Film cartridge 14 is preferably of the thrust type in which the film 15 is normally entirely enclosed within the light-tight housing of the cartridge prior to being loaded into the camera. During a normal film loading operation, motor 25 is activated in known manner by motor drive circuit 26 under the control of logic and control circuit 29 to initially rotate the film spool in the reverse, i.e. rewinding, direction for reading of the bar code elements on the data disc 30 to provide information to the camera concerning characteristics of the film in the cartridge, namely ISO film speed number, film type and film length (number of exposures). The spool is then reversed and rotated in the unwinding direction to thrust the film 15 out of the cartridge toward the takeup spool 18. During the initial rotation in the rewind direction, the data disc elements are also sensed as described hereafter for determination of the initial angular setting of film spool in order to obtain the exposure status of the film in the cartridge in accordance with the present invention. Once the film engages the take-up spool 18, the drive motor 25 coupled to the take-up spool 18 serves to pull the film from the cartridge to complete the loading process. At the start of the loading process, sensors A and C are activated and their output signals A and C are detected in detector circuits 27, 28, respectively, and applied to accumulators 32 and 34, respectively. Accumulators 32 and 34 serve to accumulate counts of transitions between elements on the radial bar coded data disc which is used in logic means 36 to determine the initial angular setting of the film spool. The output of the C sensor detector is also supplied to an element width detector 35 to discriminate between wide and narrow elements for mapping the digital words represented by the bar code. This is used both for reading the bar code as well as determining relative angular position of the C sensor to the cartridge as will be explained below.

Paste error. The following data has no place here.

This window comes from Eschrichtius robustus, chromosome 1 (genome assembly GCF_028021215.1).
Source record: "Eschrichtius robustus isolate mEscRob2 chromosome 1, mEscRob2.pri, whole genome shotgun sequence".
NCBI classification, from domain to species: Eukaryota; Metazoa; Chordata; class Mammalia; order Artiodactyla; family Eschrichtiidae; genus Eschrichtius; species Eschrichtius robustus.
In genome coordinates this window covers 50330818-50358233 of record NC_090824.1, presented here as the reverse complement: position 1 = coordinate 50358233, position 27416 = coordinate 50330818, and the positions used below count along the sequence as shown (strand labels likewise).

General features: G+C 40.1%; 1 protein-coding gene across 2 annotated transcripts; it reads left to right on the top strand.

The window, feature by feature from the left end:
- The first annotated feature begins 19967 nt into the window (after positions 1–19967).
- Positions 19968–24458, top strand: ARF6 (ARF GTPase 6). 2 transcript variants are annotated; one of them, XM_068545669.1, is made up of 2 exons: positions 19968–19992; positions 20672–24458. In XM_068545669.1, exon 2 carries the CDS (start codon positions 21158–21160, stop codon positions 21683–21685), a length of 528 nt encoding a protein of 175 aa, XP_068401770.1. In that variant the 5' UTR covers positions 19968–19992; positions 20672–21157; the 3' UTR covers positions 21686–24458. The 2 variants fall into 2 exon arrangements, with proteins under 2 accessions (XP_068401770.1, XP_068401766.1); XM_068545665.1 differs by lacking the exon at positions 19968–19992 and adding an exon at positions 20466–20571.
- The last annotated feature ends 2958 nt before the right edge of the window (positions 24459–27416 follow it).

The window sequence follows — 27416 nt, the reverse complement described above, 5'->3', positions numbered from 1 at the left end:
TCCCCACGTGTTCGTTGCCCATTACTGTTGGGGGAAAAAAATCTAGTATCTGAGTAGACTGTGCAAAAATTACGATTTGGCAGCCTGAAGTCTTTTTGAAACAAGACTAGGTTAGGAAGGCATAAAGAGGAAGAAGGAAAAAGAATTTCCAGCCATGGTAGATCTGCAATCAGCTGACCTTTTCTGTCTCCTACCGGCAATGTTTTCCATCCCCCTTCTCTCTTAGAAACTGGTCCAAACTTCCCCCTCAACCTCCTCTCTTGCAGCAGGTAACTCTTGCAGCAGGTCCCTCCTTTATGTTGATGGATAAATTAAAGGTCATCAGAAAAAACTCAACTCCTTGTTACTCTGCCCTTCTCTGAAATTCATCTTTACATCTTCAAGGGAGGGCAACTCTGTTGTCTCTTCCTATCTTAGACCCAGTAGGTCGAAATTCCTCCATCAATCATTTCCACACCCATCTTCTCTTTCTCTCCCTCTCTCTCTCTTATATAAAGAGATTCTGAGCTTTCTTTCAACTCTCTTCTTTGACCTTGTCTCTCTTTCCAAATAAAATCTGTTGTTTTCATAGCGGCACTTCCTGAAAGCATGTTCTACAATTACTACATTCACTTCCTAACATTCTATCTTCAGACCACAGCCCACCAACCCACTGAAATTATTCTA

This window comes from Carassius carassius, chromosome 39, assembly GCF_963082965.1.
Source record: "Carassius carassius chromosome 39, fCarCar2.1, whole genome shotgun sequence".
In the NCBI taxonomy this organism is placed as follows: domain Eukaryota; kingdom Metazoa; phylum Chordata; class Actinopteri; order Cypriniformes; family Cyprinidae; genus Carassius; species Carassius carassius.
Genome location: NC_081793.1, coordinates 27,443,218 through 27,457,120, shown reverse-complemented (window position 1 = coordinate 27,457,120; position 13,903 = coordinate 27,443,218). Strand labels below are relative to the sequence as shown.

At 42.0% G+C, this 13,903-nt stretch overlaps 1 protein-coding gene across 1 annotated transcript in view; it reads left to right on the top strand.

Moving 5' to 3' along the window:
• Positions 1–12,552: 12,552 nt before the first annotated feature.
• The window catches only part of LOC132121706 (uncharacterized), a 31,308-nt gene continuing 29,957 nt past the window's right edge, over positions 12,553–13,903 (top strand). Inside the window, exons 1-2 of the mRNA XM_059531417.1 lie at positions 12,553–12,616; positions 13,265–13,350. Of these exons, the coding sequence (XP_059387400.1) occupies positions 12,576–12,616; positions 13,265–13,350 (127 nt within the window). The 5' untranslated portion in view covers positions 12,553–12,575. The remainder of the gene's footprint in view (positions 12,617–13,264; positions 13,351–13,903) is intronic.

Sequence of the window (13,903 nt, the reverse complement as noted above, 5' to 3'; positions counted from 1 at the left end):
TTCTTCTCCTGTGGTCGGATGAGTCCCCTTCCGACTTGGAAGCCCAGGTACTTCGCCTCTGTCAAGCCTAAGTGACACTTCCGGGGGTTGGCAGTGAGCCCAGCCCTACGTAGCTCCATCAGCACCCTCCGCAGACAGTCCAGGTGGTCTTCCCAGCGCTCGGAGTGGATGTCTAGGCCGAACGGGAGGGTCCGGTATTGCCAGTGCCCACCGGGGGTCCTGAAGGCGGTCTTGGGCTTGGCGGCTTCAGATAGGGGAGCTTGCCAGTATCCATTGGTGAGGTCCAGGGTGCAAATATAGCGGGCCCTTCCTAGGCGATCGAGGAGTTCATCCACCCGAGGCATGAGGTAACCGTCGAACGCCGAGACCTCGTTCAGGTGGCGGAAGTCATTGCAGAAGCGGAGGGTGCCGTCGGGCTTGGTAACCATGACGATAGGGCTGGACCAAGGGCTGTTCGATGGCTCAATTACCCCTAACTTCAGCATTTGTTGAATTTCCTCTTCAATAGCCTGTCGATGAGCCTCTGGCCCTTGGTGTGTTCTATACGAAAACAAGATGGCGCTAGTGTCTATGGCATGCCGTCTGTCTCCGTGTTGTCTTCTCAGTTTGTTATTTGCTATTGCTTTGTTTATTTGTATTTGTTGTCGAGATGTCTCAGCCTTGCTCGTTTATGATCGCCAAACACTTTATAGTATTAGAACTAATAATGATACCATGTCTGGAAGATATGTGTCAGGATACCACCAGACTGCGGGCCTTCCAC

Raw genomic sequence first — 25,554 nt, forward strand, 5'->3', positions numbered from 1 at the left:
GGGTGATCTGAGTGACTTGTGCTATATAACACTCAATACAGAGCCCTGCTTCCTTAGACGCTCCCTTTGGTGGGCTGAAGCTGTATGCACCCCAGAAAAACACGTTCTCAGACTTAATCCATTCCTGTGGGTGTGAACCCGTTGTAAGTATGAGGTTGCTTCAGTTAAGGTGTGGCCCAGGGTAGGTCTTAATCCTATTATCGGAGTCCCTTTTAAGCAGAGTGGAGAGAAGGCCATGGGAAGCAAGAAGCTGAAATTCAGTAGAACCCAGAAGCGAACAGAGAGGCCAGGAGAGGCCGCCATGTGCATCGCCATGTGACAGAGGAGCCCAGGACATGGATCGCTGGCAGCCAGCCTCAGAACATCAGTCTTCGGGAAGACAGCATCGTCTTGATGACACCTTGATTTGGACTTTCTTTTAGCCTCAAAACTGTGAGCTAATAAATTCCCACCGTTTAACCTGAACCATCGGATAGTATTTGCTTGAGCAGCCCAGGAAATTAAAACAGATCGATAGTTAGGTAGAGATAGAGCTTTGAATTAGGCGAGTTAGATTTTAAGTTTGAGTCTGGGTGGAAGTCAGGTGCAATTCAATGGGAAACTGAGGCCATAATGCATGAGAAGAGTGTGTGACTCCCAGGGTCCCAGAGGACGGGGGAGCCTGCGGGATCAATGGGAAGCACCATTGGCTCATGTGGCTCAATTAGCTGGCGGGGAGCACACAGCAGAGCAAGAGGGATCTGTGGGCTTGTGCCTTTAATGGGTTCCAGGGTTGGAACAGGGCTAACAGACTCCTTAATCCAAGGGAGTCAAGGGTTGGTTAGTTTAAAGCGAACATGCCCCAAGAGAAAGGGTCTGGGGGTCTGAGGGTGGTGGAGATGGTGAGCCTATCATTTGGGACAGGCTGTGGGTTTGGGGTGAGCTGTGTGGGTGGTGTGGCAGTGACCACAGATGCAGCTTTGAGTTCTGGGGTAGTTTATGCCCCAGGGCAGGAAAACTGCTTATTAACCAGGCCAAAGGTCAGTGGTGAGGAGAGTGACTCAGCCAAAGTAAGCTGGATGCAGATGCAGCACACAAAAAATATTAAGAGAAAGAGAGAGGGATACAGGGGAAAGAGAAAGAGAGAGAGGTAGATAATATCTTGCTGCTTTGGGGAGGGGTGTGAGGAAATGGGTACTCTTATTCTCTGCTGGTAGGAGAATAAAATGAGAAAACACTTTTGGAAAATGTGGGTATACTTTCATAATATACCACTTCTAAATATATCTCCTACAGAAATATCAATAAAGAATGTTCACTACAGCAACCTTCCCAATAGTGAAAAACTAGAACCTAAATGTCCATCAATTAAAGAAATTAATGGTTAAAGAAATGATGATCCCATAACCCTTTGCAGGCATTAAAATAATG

In FIG. 3, the lower end of cartridge 14, also shown in FIG. 2, is provided with an externally readable data disc 30 nested between interior and exterior end walls 37 and 37a, respectively. The data disc is attached to film spool 40 so as to be rotatable therewith. The exterior end wall 37a is provided with cutouts 38 and 39 to allow optical access to the data disc 30 by opto-sensors A and C, respectively. The upper end of cartridge 14, also shown in FIG. 1, is provided with a plurality of cutouts 42,44,46,48 of prescribed shapes that give a visual exposure indication (VEI) of the condition of the film in the cartridge. This is accomplished by means of a contrasting color flag, rotatable with the film spool, which is seen through a prescribed one of the cutouts depending on the parked position (angular setting) of the film spool 40. The details of the VEI mechanism and a method for parking of the spool at appropriate VEI positions are described more fully in commonly assigned U.S. Pat. Nos. 5,347,334 and 5,032,854 the disclosures of which are incorporated herein by reference.